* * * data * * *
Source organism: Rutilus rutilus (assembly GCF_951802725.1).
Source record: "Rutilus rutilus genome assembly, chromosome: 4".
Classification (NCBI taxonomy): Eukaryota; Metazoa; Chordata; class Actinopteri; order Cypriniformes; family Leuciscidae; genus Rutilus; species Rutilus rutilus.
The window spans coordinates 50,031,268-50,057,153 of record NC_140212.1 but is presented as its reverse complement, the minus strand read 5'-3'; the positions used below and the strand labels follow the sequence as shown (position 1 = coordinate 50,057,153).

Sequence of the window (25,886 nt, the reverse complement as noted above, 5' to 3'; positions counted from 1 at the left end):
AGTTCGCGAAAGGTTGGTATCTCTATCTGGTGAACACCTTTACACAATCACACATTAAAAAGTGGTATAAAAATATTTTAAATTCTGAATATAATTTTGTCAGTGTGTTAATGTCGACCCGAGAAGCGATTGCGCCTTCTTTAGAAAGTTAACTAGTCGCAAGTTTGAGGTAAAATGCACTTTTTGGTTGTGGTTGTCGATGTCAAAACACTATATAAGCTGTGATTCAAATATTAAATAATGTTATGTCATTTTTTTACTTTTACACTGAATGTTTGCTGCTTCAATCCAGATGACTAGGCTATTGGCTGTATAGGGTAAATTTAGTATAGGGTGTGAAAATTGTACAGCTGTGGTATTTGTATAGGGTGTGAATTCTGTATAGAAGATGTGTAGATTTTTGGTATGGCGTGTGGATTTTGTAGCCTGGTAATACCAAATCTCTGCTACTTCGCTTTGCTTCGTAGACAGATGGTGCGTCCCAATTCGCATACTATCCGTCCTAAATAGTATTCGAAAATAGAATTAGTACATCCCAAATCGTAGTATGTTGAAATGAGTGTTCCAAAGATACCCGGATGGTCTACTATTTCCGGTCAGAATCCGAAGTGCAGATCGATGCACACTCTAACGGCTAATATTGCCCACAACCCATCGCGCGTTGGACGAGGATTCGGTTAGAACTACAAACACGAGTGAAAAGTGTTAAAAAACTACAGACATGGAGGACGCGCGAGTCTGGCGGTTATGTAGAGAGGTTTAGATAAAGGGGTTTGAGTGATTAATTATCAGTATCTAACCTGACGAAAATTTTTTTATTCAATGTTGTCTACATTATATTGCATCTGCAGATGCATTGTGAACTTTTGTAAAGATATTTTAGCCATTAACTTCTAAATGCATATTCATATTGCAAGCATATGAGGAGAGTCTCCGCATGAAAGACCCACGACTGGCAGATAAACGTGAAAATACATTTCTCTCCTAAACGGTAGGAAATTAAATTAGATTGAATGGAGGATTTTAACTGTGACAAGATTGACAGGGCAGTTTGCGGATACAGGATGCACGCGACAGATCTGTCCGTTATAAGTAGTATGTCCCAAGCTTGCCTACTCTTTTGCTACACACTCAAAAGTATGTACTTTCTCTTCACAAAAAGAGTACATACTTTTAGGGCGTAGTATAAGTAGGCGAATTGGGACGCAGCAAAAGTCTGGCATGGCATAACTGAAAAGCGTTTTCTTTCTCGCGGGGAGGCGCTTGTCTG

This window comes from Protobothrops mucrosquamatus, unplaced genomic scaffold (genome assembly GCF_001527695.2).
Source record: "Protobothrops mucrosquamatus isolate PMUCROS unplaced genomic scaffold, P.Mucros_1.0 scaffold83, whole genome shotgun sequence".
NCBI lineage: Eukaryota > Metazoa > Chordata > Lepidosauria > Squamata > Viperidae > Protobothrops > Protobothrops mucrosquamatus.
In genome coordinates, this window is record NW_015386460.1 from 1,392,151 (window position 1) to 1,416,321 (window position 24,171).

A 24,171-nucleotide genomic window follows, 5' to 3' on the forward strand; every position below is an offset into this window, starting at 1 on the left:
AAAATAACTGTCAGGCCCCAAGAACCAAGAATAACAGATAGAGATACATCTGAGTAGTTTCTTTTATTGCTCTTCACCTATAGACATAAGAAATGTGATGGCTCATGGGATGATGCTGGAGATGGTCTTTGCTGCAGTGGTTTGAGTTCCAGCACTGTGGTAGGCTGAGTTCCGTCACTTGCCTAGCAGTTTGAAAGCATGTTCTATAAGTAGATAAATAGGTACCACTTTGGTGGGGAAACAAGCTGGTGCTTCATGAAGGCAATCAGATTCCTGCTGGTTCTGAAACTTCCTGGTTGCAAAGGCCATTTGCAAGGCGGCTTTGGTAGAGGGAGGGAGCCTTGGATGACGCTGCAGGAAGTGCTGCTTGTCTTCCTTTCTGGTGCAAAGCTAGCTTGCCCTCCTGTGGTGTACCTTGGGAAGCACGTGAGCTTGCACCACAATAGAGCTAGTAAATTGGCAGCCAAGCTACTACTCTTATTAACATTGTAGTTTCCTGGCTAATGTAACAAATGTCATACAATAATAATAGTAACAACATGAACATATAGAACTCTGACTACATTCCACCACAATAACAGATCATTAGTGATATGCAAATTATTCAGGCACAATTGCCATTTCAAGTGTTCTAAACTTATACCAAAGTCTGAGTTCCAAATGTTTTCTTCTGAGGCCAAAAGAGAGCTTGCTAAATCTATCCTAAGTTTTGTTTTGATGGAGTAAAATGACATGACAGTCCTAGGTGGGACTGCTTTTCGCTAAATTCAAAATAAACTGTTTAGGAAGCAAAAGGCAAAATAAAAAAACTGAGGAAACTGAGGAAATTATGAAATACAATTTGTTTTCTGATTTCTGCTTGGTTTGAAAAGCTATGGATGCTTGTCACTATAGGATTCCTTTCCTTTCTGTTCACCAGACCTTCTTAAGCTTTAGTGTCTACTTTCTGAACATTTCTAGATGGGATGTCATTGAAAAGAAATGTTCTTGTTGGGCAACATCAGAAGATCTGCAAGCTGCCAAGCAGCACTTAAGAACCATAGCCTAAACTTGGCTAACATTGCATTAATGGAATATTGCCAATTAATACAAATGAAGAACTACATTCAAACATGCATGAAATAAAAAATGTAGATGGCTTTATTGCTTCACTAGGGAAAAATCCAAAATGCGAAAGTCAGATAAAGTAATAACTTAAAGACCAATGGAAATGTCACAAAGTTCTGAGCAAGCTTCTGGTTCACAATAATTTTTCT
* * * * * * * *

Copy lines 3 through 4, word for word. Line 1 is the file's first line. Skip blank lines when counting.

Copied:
Classification (NCBI taxonomy): Eukaryota; Metazoa; Chordata; class Actinopteri; order Cypriniformes; family Leuciscidae; genus Rutilus; species Rutilus rutilus.
The window spans coordinates 50,031,268-50,057,153 of record NC_140212.1 but is presented as its reverse complement, the minus strand read 5'-3'; the positions used below and the strand labels follow the sequence as shown (position 1 = coordinate 50,057,153).